Vermiremediation Potentials of Lumbricus terrestris and Eudrilus euginae in Heavy Metal Contaminated Soil from Mechanic, Welder workshop and Metallic Dumpsite

  • P.O. Iheme
  • A.T. Ajayi
  • K.O. Ayo-Komolafe
  • K.L. Njoku


The need to reclaim contaminated soils is important in ensuring the sustainability of life and biodiversity. Food crops grown in heavy metal contaminated soils have the risk of passing the accumulated metals to man and such has been demonstrated to cause various diseases in man. In this study, we investigated the potentials to reclaim heavy metal contaminated soil using Eudrilus euginae and Lumbricus terrestris. The contaminated soils were obtained from mechanic, welder and metallic workshops and were grouped individually and as combinations. The soils were incubated with the earthworms and the quantities of heavy metals in soil were determined before and after the growth of the earthworms. The percentage of the heavy lost from soils at the end of the study was calculated to evaluate the ability of the earthworm to enhance the remediation of heavy metal contaminated soil. The presence of the earthworms led to more reduction of the levels of the heavy metals in the soils than natural attenuation. The presence of L. terrestris led to a lower reduction of Cd, Cr and Pb in the combined soil from the three sites but a greater reduction of Zn and Ni from such soil. The presence of E. euginae led to greater loss of all the heavy metals in the soil from the welder workshop and greater loss of Cd, Pb, Ni and Zn in the soil the mechanic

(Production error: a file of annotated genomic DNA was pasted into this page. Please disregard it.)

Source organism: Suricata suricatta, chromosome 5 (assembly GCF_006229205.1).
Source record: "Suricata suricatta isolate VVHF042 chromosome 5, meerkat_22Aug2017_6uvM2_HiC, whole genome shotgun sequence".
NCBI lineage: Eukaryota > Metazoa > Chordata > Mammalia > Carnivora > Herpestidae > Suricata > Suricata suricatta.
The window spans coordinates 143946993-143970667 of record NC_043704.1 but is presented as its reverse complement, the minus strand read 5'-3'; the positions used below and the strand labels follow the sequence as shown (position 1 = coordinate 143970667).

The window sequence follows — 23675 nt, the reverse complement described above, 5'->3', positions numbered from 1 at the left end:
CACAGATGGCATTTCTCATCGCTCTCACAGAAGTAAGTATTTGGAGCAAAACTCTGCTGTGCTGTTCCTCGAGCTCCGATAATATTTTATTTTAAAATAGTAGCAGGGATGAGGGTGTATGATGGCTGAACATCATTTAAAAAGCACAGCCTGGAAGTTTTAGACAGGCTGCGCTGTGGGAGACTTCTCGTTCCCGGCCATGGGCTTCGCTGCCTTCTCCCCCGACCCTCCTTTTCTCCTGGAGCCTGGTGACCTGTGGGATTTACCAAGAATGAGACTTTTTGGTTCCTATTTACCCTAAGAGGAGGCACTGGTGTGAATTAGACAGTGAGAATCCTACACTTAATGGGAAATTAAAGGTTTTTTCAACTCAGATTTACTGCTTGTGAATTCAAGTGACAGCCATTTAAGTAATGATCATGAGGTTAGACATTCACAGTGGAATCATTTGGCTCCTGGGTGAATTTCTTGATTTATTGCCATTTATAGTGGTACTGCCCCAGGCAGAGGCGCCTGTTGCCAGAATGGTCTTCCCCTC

workshop than L. terrestris. The presence of E. euginae led to more loss of Cr, Pb, and Ni in combined soils of mechanic and welder workshops and mechanic workshop and metallic dumpsite. The findings of this study show that although the presence of both earthworms enhanced the remediation of heavy metals from the soils, the efficiency of the remediation is organism-specific and site-specific. Study on detailed mechanisms of enhancing heavy metals by earthworms is recommended.


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print ISSN: 0189-1731